Hanging in the balance (Part 2 of 2)



    What did you do differently on Separation Sunday than on the first one?
    CF: I think we made a much more deliberate record. It’s way more focused; way more thought went into sequencing. It was certainly a much longer recording process. The lyrics tie the songs together more. The first record was made after we were a band for three months, and the new one was recorded a year later.

    Lyrically there are some differences.
    CF: The new one is a much more realized record. There is sort of a concept throughout the whole thing. There’s obviously a heavy Catholicism theme on the new record, which has to do with the characters of the story being set in a real religious background, having that kind of conservatism pull against them as they go into things like drugs and alcohol and partying. Lyrically it just goes with the rest of that — just more deliberate, more focused. On the first one, I felt like I was just getting on the microphone and talking shit, and the second one was really sweated.

    Do you feel like you took the characters and themes and issues from the first record and just developed them more?
    CF: Yeah, exactly.

    So many things resurface from the first record. Do you feel like you didn’t address them thoroughly enough the first time?
    CF: No, it’s just like widening the angle on a camera, or vice versa, painting in a little more detail.

    How autobiographical are the lyrics?
    CF: Not very. All these people are fictional characters. They’re certainly influenced by things I’ve done and people I’ve known and stories I’ve heard, and they’re composites of all those things, but it’s not very autobiographical.

    So they’re biographical about other people you know?
    CF: Yeah, but it wouldn’t be one character [directly connecting] to one person. It’s more like composites. There are those people that you know on the fringes of growing up. The record, to me, reminds me of being sixteen, seventeen, eighteen — that’s like ’88, ’89 for me — and just the people that were kind of around on the fringes, especially in the hardcore scene and the party scene. That’s sort of where I get the inspiration from.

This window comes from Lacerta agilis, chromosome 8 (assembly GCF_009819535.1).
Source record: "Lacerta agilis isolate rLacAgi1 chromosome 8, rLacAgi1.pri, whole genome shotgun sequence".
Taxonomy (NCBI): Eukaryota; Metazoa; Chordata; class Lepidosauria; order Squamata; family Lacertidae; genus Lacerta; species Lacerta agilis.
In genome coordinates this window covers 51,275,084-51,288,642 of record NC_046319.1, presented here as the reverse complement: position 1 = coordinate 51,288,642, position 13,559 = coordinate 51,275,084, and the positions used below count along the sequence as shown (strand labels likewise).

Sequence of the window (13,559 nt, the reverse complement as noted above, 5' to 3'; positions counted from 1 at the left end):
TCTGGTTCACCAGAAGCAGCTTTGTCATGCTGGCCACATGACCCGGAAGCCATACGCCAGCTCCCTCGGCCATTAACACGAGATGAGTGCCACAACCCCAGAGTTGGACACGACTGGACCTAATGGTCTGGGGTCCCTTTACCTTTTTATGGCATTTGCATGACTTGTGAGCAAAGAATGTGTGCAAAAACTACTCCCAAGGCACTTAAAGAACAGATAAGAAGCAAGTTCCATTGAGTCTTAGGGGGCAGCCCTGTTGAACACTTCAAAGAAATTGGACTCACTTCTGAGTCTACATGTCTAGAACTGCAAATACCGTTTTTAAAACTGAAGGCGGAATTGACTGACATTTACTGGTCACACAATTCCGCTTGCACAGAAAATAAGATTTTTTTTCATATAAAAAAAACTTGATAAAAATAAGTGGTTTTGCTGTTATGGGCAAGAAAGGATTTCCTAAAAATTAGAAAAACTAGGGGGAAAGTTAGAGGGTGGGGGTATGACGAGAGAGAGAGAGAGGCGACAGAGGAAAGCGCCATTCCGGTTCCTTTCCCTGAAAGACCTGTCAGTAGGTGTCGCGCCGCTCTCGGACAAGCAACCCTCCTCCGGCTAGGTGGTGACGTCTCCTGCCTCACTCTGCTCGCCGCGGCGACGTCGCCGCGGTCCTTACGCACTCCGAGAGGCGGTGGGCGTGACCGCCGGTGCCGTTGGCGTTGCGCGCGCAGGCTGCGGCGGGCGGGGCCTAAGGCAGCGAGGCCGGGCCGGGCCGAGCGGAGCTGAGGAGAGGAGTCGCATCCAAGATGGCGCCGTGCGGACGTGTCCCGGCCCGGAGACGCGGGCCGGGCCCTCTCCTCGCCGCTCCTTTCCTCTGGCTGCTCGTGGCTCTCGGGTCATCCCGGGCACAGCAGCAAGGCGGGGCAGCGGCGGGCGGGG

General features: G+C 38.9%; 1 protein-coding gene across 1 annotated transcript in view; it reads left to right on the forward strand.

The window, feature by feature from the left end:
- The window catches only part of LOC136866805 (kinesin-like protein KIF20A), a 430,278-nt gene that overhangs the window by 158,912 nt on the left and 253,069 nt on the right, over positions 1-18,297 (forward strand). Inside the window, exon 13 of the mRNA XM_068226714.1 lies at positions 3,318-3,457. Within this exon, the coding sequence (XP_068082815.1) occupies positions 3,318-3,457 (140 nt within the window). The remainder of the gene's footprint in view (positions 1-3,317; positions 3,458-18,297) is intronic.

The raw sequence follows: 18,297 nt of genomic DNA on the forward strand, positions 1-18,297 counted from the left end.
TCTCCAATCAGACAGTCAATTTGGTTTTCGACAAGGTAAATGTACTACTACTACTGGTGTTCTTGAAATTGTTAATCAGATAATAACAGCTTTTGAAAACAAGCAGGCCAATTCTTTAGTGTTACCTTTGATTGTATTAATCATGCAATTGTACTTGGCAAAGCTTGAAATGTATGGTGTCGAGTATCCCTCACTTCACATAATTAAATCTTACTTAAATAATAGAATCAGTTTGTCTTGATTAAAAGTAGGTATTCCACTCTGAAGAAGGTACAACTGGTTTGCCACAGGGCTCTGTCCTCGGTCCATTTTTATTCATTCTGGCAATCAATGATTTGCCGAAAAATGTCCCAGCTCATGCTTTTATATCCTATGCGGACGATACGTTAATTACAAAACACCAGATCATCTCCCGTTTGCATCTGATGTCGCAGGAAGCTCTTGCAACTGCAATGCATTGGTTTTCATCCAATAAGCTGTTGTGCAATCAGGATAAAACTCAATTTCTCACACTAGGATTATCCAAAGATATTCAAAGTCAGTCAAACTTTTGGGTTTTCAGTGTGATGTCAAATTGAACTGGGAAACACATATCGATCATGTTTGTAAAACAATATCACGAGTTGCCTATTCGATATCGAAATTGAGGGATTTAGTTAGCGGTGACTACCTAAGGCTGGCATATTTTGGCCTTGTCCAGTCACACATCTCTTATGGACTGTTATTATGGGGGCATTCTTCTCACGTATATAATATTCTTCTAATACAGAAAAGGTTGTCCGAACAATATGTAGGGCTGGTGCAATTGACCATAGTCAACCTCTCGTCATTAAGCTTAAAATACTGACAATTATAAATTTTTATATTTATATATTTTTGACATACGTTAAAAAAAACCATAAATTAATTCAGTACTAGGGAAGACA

It’s more about a certain time in your life than about actual people?
    CF: Yeah, it’s a very teenage record. When you’re seventeen you really blow things out of proportion. Or things seem really important, but looking back they don’t seem nearly as important. You know, that kind of feeling.

    Do you think you’ll continue to write about that time in your life, or are you ready to move on?
    CF: I haven’t exactly figured that out yet. I have some Ideas for the next record.

    The religious imagery that you spoke of seems to be very anti-religion.
    CF: I would disagree. The Catholic Church has obviously taken some hits in the past five or ten years, and I’m not a churchgoer, but I do recognize a lot of beauty and mystery and compassion in Catholicism and the root of its beliefs, which is separate from the church and the things that go on within it. What the album deals with is people who are morally raised in the Catholic tradition and doing things that might — they’re trying to figure out where they fit in with that, and that element of conservatism, or that element of just a strong sense of morality tugging against the desire to free yourself from these things and party and drink. So I don’t know if it’s anti-religion, I think it sort of just represents some sort of yin and yang. The pull, the push and the pull.

    But for the characters, their options are either drugs and alcohol and the seedy lifestyle or to be fully immersed in the church.
    CF: That’s part of our culture in America right now. In the Midwest, you’re either on crank or you’re a Jesus freak. I think that’s a lot of what the record talks about. There’s so many people that can’t find a middle, and they need to wildly swing between one thing or another, and that’s kind of interesting to me.

    Is that balance something that you search for personally?
    CF: I think I have a middle. I think that’s why I’m fascinated by it.

    Do you guys consider yourselves a bar band?
    CF: Yeah, we play in bars. There’s a bar here, right?

    TK: I think so, but I don’t know if it’ll be open tonight, unfortunately. That’s why they gave us beer.